On the other extreme of Protestantism, the Modernists have so distorted the original hope of the kingdom that it has lost all its true meaning. Briefly, they believe that if peace and goodwill are ever to be established upon the earth, it is man himself who must do it. All faith in the promises of God respecting his kingdom has been completely lost. Their view, though bereft of any scriptural support, has gained in acceptance and now dominates all Christian thinking on the subject. The following excerpt from the pen of a contemporary Modernist, Richard Gregory, in Gods and Men, serves to sum up this view:

“What has been achieved in the six thousand years of civilized life may represent only the incipient stages of growth of moral or ethical consciousness towards a condition so sublime that it approaches what is conceived to be divine. Belief in the possibility of continuing this upward trend by service to high ideals is the basis of a religion which will make the world happier and better whatever sacerdotal forms may be used to express it. It is by such exalted endeavors that the kingdom of man will prove worthy to be called the kingdom of God.”

Within recent years, the inconsistency and unreasonableness of the Modernist view has become more and more apparent. Examples on every hand are showing that the moral structure of the people living in so-called Christian countries is not evolving upward but is steady degenerating, as predicted in the Bible. Crime, juvenile delinquency, graft, corruption, immorality, excesses of liquor and tobacco, and the use of narcotics are all steadily on the increase. All of this was to be expected, however, as shown in the Bible’s vivid preview of the present evil time of the end:

“But understand this, that in the last days there will come times of stress. For men will be lovers of self, lovers of money, proud, arrogant, abusive, disobedient to their parents, ungrateful, unholy, inhuman, implacable, slanderers, profligates, fierce, haters of good, treacherous, reckless, swollen with conceit, lovers of pleasure rather than lovers of God, holding the form of religion but denying the power of it.” (II Tim. 3:1-5, RSV) Thank God that when the kingdom is established and Christ is ruler of all the earth, “the inhabitants of the world will learn righteousness.”—Isa. 26:9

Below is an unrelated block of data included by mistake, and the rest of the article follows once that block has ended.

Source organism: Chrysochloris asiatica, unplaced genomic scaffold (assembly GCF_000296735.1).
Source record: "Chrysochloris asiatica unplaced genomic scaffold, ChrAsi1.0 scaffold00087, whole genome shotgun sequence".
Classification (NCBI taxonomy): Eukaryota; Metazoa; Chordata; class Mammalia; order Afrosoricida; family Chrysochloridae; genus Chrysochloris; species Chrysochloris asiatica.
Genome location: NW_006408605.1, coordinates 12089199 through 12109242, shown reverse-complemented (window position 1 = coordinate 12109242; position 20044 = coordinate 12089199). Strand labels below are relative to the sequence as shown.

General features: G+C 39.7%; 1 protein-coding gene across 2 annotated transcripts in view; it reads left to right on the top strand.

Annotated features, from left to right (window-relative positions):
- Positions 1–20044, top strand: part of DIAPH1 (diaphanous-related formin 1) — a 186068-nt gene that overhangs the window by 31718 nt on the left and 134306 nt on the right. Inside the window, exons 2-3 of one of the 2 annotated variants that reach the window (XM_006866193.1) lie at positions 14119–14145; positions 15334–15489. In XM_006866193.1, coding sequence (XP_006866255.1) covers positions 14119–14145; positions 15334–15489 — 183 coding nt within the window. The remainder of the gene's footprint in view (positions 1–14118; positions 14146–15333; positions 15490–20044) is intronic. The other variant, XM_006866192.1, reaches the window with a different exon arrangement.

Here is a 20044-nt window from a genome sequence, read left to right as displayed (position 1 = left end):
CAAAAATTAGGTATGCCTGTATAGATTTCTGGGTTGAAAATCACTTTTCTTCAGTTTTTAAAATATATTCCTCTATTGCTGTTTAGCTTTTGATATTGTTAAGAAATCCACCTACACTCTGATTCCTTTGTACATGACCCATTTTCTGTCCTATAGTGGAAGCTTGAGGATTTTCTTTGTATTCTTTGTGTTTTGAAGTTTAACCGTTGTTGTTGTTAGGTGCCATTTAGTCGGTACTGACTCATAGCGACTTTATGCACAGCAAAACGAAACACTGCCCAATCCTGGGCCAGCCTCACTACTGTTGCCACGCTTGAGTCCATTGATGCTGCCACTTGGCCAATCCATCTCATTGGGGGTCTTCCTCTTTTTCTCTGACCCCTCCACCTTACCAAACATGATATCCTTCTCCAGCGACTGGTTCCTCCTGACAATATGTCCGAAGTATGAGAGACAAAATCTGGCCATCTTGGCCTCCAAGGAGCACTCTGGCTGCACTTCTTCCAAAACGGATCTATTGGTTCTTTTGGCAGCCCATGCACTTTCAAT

Bible Predictions of the Kingdom

Now that a perspective of the views of Christians throughout the history of the church has been gained, the way has been cleared for a fresh examination of what the Bible teaches on the subject of the kingdom. Is the kingdom to be a literal government upon the earth? Is the ruler to be divinely appointed or chosen by ballot? What will be the extent of its control over the nations of earth? These are some of the questions answered by the prophecies of the Bible.

We believe that the future establishment of a divine government upon the earth is the clear and harmonious teaching of both the Old and New Testaments. The Prophet Daniel, in two separate pictures, previews the rise and fall of the four universal empires of Babylon, Medo-Persia, Greece, and Rome, which were to rule the earth from his day onward until they would be supplanted by the kingdom of God. These accounts are found in the second and seventh chapters of Daniel, where the empires are pictured as four parts of a great image of a man, and again as four terrible beasts. In both of these pictures, the setting up of God’s earthly kingdom is shown to follow the downfall of the last of these empires.

According to these prophecies, God would not grant universal dominion to any other earthly power after the final decay of the Roman Empire. The barbaric tribes which conquered Rome later developed into such modern European nations as Germany (Alemanni), France (Franks), Great Britain (Anglo-Saxons), and Italy (Lombards). It is of these vestiges of the Roman Empire that the prophecies in Daniel speak:

“In the days of these kings shall the God of heaven set up a kingdom, which shall never be destroyed: … it shall break in pieces and consume all these [former] kingdoms, and it shall stand forever.” (Dan. 2:44) “Behold, one like the Son of man came with the clouds of heaven, and came to the Ancient of days, and they brought him near before him. And there was given him dominion, and glory, and a kingdom, that all people, nations, and languages, should serve him: his dominion is an everlasting dominion, which shall not pass away, and his kingdom that which shall not be destroyed.”—Dan. 7:13,14